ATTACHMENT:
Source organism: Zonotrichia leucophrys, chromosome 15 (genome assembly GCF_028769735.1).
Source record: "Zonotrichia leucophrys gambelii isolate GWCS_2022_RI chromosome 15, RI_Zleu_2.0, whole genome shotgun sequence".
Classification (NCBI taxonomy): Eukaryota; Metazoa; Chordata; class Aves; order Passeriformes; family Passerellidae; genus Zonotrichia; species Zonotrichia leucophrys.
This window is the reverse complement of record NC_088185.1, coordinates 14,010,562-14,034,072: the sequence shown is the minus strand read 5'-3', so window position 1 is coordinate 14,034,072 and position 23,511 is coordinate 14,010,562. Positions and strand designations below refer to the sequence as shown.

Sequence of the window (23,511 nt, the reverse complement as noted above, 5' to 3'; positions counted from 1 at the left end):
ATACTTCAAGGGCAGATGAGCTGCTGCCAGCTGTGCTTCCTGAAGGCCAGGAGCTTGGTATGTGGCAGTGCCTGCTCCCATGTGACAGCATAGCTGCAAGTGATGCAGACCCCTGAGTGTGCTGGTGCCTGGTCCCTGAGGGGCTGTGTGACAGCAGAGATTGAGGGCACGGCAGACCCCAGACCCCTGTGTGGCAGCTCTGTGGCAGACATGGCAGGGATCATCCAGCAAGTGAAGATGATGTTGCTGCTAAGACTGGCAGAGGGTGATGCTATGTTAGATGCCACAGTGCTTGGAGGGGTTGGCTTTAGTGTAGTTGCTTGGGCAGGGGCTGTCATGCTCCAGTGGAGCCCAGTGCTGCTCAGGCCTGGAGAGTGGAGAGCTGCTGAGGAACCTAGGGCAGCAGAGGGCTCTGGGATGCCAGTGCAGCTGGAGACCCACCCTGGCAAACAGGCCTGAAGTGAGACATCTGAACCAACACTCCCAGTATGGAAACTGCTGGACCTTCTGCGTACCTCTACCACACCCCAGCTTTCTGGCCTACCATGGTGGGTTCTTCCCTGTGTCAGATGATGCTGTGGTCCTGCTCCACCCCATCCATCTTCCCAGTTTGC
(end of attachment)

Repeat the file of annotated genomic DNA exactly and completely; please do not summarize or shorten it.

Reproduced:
Source organism: Zonotrichia leucophrys, chromosome 15 (genome assembly GCF_028769735.1).
Source record: "Zonotrichia leucophrys gambelii isolate GWCS_2022_RI chromosome 15, RI_Zleu_2.0, whole genome shotgun sequence".
Classification (NCBI taxonomy): Eukaryota; Metazoa; Chordata; class Aves; order Passeriformes; family Passerellidae; genus Zonotrichia; species Zonotrichia leucophrys.
This window is the reverse complement of record NC_088185.1, coordinates 14,010,562-14,034,072: the sequence shown is the minus strand read 5'-3', so window position 1 is coordinate 14,034,072 and position 23,511 is coordinate 14,010,562. Positions and strand designations below refer to the sequence as shown.

Sequence of the window (23,511 nt, the reverse complement as noted above, 5' to 3'; positions counted from 1 at the left end):
ATACTTCAAGGGCAGATGAGCTGCTGCCAGCTGTGCTTCCTGAAGGCCAGGAGCTTGGTATGTGGCAGTGCCTGCTCCCATGTGACAGCATAGCTGCAAGTGATGCAGACCCCTGAGTGTGCTGGTGCCTGGTCCCTGAGGGGCTGTGTGACAGCAGAGATTGAGGGCACGGCAGACCCCAGACCCCTGTGTGGCAGCTCTGTGGCAGACATGGCAGGGATCATCCAGCAAGTGAAGATGATGTTGCTGCTAAGACTGGCAGAGGGTGATGCTATGTTAGATGCCACAGTGCTTGGAGGGGTTGGCTTTAGTGTAGTTGCTTGGGCAGGGGCTGTCATGCTCCAGTGGAGCCCAGTGCTGCTCAGGCCTGGAGAGTGGAGAGCTGCTGAGGAACCTAGGGCAGCAGAGGGCTCTGGGATGCCAGTGCAGCTGGAGACCCACCCTGGCAAACAGGCCTGAAGTGAGACATCTGAACCAACACTCCCAGTATGGAAACTGCTGGACCTTCTGCGTACCTCTACCACACCCCAGCTTTCTGGCCTACCATGGTGGGTTCTTCCCTGTGTCAGATGATGCTGTGGTCCTGCTCCACCCCATCCATCTTCCCAGTTTGC